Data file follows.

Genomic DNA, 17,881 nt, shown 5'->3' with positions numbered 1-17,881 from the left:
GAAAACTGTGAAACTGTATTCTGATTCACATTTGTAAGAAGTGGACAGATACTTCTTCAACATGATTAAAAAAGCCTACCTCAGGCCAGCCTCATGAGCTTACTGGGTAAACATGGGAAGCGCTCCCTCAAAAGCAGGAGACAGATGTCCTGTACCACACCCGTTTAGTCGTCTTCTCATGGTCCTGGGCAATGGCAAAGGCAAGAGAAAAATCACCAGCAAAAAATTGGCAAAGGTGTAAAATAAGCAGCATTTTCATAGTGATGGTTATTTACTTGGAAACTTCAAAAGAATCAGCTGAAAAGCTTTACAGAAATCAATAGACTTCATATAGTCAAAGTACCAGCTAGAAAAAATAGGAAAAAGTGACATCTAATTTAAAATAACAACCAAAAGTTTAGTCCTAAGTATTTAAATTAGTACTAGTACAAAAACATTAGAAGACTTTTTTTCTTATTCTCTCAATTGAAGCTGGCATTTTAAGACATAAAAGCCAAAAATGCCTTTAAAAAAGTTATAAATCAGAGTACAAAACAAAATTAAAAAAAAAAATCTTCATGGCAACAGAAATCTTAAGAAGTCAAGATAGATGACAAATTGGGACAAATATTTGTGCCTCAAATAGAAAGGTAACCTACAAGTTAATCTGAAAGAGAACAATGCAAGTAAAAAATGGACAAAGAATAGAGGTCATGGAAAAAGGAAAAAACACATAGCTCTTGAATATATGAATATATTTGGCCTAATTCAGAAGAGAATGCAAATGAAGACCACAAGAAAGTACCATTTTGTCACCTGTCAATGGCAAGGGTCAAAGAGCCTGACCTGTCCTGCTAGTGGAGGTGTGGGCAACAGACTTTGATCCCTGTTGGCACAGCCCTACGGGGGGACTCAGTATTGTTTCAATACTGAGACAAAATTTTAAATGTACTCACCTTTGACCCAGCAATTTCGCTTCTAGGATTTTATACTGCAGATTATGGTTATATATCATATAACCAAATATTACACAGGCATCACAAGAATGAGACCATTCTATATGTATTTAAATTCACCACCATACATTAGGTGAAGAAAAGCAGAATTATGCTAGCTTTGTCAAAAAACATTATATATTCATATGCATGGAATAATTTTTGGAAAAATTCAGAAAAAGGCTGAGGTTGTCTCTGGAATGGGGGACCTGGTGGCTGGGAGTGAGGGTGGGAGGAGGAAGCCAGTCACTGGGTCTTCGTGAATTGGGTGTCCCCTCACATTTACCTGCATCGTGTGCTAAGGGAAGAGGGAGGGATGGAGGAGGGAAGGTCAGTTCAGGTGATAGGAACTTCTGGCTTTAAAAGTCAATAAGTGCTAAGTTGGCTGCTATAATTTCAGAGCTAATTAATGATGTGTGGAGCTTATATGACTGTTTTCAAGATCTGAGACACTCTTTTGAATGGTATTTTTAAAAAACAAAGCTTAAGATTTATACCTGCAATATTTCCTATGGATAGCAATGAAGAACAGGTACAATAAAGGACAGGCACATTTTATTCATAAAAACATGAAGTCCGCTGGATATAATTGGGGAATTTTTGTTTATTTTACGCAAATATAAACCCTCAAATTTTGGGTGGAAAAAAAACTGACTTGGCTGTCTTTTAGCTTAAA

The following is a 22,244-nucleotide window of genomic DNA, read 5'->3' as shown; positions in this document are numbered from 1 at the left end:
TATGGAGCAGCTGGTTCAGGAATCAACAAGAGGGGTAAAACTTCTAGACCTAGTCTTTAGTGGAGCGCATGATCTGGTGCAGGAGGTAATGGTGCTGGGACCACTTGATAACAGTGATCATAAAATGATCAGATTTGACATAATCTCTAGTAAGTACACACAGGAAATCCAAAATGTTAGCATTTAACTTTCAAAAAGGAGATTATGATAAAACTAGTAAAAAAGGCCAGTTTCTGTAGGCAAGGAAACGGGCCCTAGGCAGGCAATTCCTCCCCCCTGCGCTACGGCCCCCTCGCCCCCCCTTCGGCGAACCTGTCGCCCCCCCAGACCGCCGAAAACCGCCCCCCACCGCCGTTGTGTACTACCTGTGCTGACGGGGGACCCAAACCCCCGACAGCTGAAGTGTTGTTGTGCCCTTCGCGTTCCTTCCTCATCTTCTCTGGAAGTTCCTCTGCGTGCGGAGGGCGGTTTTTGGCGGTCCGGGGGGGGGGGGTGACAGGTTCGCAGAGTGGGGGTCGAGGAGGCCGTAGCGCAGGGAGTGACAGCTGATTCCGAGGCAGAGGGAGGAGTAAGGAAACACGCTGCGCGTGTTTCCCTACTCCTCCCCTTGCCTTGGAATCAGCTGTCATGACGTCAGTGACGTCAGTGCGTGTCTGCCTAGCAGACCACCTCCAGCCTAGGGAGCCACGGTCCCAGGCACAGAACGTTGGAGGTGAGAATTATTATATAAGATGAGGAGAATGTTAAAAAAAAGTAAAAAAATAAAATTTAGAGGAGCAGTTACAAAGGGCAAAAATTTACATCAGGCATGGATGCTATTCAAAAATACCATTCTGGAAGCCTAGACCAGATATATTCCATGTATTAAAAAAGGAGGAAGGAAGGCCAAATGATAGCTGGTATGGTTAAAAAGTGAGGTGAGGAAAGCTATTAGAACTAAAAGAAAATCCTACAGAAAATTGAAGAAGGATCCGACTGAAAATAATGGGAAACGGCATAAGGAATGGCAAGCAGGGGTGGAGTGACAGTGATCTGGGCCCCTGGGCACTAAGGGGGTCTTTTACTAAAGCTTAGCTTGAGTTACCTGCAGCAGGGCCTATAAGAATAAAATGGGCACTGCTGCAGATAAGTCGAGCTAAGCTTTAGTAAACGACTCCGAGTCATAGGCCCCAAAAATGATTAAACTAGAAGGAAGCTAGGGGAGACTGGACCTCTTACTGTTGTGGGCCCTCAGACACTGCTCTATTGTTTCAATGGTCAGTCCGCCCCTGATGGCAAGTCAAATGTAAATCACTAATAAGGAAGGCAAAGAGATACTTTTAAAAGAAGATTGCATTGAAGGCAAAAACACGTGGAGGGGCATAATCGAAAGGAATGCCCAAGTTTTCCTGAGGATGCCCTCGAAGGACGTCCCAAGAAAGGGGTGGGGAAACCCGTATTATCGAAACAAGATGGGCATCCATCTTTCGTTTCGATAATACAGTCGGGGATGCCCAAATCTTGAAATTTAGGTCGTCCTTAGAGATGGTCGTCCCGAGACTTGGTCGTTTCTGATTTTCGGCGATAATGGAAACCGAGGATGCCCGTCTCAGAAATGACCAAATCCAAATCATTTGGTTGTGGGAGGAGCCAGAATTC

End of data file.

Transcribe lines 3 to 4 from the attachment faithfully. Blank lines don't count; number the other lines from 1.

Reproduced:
The following is a 22,244-nucleotide window of genomic DNA, read 5'->3' as shown; positions in this document are numbered from 1 at the left end:
TATGGAGCAGCTGGTTCAGGAATCAACAAGAGGGGTAAAACTTCTAGACCTAGTCTTTAGTGGAGCGCATGATCTGGTGCAGGAGGTAATGGTGCTGGGACCACTTGATAACAGTGATCATAAAATGATCAGATTTGACATAATCTCTAGTAAGTACACACAGGAAATCCAAAATGTTAGCATTTAACTTTCAAAAAGGAGATTATGATAAAACTAGTAAAAAAGGCCAGTTTCTGTAGGCAAGGAAACGGGCCCTAGGCAGGCAATTCCTCCCCCCTGCGCTACGGCCCCCTCGCCCCCCCTTCGGCGAACCTGTCGCCCCCCCAGACCGCCGAAAACCGCCCCCCACCGCCGTTGTGTACTACCTGTGCTGACGGGGGACCCAAACCCCCGACAGCTGAAGTGTTGTTGTGCCCTTCGCGTTCCTTCCTCATCTTCTCTGGAAGTTCCTCTGCGTGCGGAGGGCGGTTTTTGGCGGTCCGGGGGGGGGGGGTGACAGGTTCGCAGAGTGGGGGTCGAGGAGGCCGTAGCGCAGGGAGTGACAGCTGATTCCGAGGCAGAGGGAGGAGTAAGGAAACACGCTGCGCGTGTTTCCCTACTCCTCCCCTTGCCTTGGAATCAGCTGTCATGACGTCAGTGACGTCAGTGCGTGTCTGCCTAGCAGACCACCTCCAGCCTAGGGAGCCACGGTCCCAGGCACAGAACGTTGGAGGTGAGAATTATTATATAAGATGAGGAGAATGTTAAAAAAAAGTAAAAAAATAAAATTTAGAGGAGCAGTTACAAAGGGCAAAAATTTACATCAGGCATGGATGCTATTCAAAAATACCATTCTGGAAGCCTAGACCAGATATATTCCATGTATTAAAAAAGGAGGAAGGAAGGCCAAATGATAGCTGGTATGGTTAAAAAGTGAGGTGAGGAAAGCTATTAGAACTAAAAGAAAATCCTACAGAAAATTGAAGAAGGATCCGACTGAAAATAATGGGAAACGGCATAAGGAATGGCAAGCAGGGGTGGAGTGACAGTGATCTGGGCCCCTGGGCACTAAGGGGGTCTTTTACTAAAGCTTAGCTTGAGTTACCTGCAGCAGGGCCTATAAGAATAAAATGGGCACTGCTGCAGATAAGTCGAGCTAAGCTTTAGTAAACGACTCCGAGTCATAGGCCCCAAAAATGATTAAACTAGAAGGAAGCTAGGGGAGACTGGACCTCTTACTGTTGTGGGCCCTCAGACACTGCTCTATTGTTTCAATGGTCAGTCCGCCCCTGATGGCAAGTCAAATGTAAATCACTAATAAGGAAGGCAAAGAGATACTTTTAAAAGAAGATTGCATTGAAGGCAAAAACACGTGGAGGGGCATAATCGAAAGGAATGCCCAAGTTTTCCTGAGGATGCCCTCGAAGGACGTCCCAAGAAAGGGGTGGGGAAACCCGTATTATCGAAACAAGATGGGCATCCATCTTTCGTTTCGATAATACAGTCGGGGATGCCCAAATCTTGAAATTTAGGTCGTCCTTAGAGATGGTCGTCCCGAGACTTGGTCGTTTCTGATTTTCGGCGATAATGGAAACCGAGGATGCCCGTCTCAGAAATGACCAAATCCAAATCATTTGGTTGTGGGAGGAGCCAGAATTC